Monday, January 24, 2005

Johnny Carson's Passing

STLtoday - Entertainment - TV & Radio
Mr. Carson was often called the ``king of late night,'' and he wielded an almost regal power. Beyond his enormous impact on popular culture, Mr. Carson more than any other individual shifted the nexus of power in television from New York to Los Angeles, with his decision in 1972 to move his show from its base in Rockefeller Center in New York to NBC's West Coast studios in Burbank, Calif. That same move was critical in the changeover of much of television from live to taped performances.

Over the three decades, Mr. Carson impaled the foibles of seven presidents and their aides, as well as the doings of assorted nabobs and stuffed shirts from the private sector: corporate footpads and secret polluters, tax evaders, preening lawyers, idiosyncratic doctors, oily accountants, defendants who got off too easily and celebrities who talked too much.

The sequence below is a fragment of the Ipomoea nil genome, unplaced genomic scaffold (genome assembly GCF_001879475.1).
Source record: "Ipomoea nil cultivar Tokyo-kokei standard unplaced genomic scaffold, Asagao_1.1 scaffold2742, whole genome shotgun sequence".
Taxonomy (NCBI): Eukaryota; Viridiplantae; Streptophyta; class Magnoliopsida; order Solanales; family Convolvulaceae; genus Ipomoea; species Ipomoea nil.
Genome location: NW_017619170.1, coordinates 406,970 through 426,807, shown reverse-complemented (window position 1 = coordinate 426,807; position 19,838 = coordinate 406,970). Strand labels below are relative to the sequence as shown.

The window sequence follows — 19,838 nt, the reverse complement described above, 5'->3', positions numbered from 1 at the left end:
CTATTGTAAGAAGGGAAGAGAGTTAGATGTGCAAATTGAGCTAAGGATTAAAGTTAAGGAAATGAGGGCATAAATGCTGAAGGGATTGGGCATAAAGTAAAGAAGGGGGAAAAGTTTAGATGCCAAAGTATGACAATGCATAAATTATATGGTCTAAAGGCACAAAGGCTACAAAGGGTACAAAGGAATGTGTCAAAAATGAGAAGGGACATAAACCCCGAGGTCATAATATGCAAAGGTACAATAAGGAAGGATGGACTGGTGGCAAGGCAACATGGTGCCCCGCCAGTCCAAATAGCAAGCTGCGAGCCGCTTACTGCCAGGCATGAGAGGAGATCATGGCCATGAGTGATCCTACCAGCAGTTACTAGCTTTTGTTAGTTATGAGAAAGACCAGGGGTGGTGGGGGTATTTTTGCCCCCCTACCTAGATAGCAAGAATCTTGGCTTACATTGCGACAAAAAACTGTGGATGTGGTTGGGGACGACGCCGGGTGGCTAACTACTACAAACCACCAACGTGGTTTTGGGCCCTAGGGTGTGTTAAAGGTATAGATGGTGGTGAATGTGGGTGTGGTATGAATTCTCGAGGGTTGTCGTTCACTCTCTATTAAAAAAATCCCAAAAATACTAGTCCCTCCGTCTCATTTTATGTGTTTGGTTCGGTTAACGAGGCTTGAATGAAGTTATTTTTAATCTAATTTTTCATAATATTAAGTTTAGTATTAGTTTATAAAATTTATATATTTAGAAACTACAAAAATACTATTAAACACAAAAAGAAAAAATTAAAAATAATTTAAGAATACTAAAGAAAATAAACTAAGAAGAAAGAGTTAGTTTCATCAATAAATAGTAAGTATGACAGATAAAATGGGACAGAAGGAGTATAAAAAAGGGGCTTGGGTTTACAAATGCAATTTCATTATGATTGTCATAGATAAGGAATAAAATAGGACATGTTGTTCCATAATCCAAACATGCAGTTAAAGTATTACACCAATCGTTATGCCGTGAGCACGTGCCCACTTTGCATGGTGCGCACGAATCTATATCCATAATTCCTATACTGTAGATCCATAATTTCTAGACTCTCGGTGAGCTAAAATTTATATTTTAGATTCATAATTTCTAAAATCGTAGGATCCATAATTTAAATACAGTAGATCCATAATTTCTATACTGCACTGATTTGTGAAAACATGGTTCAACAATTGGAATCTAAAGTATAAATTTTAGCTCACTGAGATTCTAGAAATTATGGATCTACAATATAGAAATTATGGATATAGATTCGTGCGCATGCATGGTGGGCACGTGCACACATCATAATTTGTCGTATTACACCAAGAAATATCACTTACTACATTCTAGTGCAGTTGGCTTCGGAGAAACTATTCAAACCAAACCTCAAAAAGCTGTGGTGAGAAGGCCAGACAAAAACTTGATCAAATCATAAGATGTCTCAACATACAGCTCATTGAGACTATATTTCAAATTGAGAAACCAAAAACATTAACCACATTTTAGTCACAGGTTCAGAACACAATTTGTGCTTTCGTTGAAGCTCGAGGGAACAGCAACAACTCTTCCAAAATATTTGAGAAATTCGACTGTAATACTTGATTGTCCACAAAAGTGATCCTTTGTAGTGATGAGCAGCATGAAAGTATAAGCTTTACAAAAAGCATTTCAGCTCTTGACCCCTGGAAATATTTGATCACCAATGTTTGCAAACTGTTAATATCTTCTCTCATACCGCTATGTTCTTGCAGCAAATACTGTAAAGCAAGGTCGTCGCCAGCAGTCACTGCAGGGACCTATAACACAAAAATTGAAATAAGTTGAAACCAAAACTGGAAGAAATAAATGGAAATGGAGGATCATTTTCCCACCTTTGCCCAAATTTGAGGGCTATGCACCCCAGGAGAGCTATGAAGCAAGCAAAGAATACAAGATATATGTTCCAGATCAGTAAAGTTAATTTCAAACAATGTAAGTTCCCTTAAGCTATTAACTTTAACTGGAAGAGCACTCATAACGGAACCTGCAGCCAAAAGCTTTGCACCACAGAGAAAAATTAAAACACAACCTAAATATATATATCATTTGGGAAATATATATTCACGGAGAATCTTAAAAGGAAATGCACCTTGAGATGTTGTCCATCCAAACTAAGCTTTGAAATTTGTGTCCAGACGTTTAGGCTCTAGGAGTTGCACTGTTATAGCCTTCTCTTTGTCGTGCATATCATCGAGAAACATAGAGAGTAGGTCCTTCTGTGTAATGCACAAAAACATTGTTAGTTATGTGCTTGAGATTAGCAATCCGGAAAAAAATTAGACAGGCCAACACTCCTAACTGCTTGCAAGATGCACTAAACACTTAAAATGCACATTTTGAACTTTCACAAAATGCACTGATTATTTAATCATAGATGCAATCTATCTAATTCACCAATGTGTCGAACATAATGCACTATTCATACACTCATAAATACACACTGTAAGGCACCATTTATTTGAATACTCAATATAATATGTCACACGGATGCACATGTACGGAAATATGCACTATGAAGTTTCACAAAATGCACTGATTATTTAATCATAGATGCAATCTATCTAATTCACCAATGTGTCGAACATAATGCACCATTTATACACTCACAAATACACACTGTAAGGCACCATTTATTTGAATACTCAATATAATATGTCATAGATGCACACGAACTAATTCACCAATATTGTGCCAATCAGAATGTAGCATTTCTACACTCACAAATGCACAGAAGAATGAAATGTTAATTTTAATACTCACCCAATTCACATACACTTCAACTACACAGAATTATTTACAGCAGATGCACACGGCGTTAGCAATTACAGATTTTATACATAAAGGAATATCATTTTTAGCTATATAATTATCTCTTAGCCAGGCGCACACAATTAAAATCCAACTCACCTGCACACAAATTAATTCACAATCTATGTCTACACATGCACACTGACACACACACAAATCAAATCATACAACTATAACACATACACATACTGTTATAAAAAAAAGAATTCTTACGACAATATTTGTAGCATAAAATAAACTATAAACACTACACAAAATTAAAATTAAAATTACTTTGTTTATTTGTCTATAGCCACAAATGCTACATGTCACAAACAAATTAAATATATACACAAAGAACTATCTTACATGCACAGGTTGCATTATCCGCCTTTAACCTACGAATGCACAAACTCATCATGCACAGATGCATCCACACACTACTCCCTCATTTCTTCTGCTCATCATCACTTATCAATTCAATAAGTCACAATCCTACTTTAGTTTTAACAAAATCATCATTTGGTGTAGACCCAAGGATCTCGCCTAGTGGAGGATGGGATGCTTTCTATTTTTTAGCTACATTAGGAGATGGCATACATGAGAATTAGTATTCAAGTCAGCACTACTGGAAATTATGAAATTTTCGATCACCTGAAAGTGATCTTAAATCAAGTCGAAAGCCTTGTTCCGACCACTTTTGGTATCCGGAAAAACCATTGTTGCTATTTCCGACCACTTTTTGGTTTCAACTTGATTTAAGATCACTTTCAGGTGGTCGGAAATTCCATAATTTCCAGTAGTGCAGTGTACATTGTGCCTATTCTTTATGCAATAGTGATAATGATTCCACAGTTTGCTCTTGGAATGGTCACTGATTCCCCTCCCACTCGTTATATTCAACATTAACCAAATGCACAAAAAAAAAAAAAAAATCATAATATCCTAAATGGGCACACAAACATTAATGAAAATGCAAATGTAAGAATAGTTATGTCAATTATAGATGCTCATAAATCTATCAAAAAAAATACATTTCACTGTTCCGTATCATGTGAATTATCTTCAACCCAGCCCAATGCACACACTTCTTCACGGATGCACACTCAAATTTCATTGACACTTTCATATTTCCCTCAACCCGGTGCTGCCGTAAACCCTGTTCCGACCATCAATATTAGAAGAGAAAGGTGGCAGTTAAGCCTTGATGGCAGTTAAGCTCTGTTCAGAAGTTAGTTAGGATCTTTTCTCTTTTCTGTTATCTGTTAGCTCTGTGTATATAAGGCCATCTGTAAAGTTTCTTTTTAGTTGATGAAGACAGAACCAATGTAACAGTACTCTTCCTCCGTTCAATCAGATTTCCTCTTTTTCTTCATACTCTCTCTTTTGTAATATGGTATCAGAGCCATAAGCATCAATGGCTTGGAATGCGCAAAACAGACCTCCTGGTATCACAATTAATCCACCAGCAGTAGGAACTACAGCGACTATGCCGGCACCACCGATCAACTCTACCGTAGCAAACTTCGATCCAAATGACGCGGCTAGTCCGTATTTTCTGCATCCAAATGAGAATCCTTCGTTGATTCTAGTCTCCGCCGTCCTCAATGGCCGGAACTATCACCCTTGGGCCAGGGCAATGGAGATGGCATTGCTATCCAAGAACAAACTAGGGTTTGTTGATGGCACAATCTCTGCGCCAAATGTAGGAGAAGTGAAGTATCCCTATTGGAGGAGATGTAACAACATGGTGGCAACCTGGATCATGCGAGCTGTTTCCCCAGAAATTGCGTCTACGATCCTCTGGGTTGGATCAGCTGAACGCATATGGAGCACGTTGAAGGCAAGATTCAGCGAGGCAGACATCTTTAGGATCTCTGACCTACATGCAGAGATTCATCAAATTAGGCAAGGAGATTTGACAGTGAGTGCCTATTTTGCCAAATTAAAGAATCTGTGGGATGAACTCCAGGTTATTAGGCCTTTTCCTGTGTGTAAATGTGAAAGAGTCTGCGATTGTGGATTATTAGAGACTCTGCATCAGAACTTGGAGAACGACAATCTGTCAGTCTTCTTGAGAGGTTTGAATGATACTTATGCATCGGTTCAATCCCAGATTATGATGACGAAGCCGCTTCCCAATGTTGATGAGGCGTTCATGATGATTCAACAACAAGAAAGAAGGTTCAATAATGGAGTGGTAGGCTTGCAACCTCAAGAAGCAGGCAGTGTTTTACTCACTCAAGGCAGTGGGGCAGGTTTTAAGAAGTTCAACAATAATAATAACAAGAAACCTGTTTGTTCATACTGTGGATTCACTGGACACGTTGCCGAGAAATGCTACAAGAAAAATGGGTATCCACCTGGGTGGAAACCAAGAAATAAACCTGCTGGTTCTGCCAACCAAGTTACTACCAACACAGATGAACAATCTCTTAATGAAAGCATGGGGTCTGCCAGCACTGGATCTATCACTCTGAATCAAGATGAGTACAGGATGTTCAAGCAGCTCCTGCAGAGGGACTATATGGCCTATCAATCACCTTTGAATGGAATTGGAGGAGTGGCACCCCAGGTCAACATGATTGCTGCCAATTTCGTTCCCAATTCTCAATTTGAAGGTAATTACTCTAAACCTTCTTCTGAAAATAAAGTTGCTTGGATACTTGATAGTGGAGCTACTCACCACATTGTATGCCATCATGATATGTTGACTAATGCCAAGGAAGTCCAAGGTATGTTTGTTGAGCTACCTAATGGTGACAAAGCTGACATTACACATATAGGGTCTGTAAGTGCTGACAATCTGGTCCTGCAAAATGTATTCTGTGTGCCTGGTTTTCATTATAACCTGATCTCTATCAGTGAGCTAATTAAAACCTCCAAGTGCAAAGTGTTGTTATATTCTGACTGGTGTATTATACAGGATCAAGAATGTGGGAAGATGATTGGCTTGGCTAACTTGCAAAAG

Johnny was, more than anything, us. At my home my parents and I never missed Johnny each night, and after I left and got married, neither did I. As I got older I watched him less and less, but I never tired of him. He was an extremely classy entertainer. I don't remember him ever making a political statement, or "saving" the children, the whales, the people from war, etc. Maybe he did, but I didn't catch it.

We probably only deserve one Johnny in a generation, I got mine, I hope the kids will get theirs. Unfortunately, with the myriad choices of entertainment available today, I doubt it will happen.


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